China's economy must look like it's doing great, but it has a number of serious problems. The main one is with its currency, the yuan. The Chinese government keeps the yuan at an artificially low level, which means it is much cheaper for people outside of China to buy goods from China. This, in turn, keeps the Chinese economy going by providing a plethora of jobs in manufacturing; this ability to provide employment underpins the legitimacy of the Communist regime. However, it also harms manufacturers everywhere else in the world because they have to compete with cheap Chinese products.
When the global economy crashed China faced a major problem: the rest of the world was suddenly not so willing to put up with this damage to their manufacturing sectors. This is visible in the U.S., where talk of protectionism is on the rise. For China, trade barriers would be catastrophic: a third of its GDP comes from exports, as do hundreds of millions of its jobs. Without these jobs, the Chinese political system would be placed under severe and possibly terminal strain. The damage to China would be immeasurably more severe than the damage the Chinese can do to the U.S. by ceasing to finance American budget deficits by plowing dollars back in, as currently happens.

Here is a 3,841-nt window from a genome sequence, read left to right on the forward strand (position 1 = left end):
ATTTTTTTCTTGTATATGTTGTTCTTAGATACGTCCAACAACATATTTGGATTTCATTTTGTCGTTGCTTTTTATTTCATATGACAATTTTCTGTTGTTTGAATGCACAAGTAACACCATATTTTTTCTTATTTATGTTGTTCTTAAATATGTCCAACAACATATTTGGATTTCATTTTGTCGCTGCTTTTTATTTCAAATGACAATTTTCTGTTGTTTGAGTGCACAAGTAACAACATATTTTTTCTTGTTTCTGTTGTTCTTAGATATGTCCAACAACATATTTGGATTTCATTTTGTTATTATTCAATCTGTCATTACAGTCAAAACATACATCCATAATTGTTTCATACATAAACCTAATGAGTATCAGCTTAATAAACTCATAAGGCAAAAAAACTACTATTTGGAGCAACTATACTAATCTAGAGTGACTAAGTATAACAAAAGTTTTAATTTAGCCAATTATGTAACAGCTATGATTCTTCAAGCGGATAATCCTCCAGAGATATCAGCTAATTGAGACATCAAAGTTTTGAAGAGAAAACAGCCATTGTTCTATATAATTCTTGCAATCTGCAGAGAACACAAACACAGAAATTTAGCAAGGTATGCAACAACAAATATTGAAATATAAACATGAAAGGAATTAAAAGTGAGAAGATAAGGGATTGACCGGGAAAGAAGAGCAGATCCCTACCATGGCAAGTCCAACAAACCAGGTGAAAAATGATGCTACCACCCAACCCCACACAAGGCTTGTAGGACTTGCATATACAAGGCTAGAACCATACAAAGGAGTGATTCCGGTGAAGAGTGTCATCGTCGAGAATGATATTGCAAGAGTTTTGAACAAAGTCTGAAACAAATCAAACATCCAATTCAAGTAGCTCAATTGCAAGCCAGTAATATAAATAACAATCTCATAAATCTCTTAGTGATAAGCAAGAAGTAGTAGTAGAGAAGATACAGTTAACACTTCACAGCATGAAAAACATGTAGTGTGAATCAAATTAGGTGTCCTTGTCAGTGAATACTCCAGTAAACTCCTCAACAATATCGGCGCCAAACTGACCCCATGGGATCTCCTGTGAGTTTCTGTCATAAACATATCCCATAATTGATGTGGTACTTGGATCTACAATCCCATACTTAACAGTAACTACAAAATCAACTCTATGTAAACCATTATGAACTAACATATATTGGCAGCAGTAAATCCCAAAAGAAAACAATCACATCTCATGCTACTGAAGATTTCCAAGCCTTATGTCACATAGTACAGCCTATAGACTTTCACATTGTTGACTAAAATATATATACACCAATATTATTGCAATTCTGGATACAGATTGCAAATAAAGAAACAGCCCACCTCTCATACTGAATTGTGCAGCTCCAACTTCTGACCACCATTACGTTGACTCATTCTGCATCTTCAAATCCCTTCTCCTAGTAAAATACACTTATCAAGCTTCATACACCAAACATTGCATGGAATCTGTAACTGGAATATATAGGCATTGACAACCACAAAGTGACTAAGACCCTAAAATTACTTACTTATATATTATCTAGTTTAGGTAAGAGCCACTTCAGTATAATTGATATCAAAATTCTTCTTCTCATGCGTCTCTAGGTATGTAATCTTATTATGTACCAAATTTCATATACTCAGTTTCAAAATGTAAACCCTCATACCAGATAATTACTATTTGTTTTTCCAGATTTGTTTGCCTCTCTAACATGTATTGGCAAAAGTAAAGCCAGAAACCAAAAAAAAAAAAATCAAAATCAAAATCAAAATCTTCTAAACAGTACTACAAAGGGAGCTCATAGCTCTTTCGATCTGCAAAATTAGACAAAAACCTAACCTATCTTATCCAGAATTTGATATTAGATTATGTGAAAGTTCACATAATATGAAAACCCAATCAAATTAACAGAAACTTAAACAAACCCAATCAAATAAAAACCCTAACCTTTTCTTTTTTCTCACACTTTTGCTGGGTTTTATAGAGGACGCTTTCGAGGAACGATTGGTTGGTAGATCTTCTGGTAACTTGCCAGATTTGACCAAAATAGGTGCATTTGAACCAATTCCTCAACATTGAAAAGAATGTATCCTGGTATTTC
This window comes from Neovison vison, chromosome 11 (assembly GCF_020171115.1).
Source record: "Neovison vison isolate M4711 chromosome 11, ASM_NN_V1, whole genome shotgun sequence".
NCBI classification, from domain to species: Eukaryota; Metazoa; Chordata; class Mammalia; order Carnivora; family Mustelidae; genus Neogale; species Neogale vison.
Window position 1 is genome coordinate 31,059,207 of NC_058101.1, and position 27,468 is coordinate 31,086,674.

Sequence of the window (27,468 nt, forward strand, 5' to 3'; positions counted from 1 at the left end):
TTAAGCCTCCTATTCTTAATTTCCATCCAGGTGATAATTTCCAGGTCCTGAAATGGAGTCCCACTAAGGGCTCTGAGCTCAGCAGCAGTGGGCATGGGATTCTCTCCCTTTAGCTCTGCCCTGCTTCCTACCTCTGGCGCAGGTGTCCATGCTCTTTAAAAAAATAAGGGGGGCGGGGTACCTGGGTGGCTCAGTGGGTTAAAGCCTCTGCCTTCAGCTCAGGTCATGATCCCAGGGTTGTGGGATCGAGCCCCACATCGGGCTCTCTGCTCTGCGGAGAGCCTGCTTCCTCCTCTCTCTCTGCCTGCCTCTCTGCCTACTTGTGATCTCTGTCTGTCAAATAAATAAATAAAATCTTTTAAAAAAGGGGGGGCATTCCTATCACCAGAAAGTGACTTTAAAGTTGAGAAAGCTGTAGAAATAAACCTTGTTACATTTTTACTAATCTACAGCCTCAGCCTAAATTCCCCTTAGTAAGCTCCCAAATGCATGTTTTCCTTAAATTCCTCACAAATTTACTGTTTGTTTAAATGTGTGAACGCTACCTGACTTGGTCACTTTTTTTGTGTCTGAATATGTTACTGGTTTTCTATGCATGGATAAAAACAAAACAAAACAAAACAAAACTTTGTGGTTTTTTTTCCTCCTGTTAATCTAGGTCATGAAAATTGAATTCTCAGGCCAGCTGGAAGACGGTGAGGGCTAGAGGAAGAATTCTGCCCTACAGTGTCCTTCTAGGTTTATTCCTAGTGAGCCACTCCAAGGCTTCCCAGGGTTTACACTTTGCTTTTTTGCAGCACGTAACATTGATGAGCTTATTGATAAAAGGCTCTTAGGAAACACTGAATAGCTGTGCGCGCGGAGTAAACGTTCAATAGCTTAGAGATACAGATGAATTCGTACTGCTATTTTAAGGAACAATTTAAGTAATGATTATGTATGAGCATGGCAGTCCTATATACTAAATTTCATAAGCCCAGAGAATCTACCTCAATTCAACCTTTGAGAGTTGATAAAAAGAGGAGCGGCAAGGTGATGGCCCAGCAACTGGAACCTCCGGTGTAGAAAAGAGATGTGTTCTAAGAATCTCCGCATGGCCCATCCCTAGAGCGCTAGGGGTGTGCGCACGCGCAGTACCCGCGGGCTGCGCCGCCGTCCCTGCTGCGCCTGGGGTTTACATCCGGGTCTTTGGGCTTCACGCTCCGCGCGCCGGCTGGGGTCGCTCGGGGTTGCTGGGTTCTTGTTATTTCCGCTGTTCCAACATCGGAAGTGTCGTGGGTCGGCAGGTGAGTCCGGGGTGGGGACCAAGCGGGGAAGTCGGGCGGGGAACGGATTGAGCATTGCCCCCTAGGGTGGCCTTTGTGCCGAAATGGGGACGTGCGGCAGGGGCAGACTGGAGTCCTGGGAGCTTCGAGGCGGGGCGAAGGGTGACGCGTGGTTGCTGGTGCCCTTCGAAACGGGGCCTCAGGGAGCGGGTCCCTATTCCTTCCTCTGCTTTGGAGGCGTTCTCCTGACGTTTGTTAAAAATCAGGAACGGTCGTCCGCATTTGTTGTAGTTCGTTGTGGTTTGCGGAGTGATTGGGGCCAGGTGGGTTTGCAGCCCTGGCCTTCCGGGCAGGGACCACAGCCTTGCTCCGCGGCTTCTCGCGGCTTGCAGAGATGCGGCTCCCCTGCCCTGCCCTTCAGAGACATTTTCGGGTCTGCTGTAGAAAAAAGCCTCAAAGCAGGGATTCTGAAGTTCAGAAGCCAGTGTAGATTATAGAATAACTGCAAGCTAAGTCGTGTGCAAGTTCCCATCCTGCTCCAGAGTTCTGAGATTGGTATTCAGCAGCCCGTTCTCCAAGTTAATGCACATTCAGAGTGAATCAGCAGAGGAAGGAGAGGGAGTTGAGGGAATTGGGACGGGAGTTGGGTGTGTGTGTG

China will eventually have to allow its currency to become rationally priced. This is going to mean the end of its decades-old economic model, and making its own people richer - so they can buy Chinese products themselves - rather than carrying on as the world's sweatshop. This will also have severe consequences for its political system, because richer people demand more freedom. How this process is managed will determine much of the history of the coming century.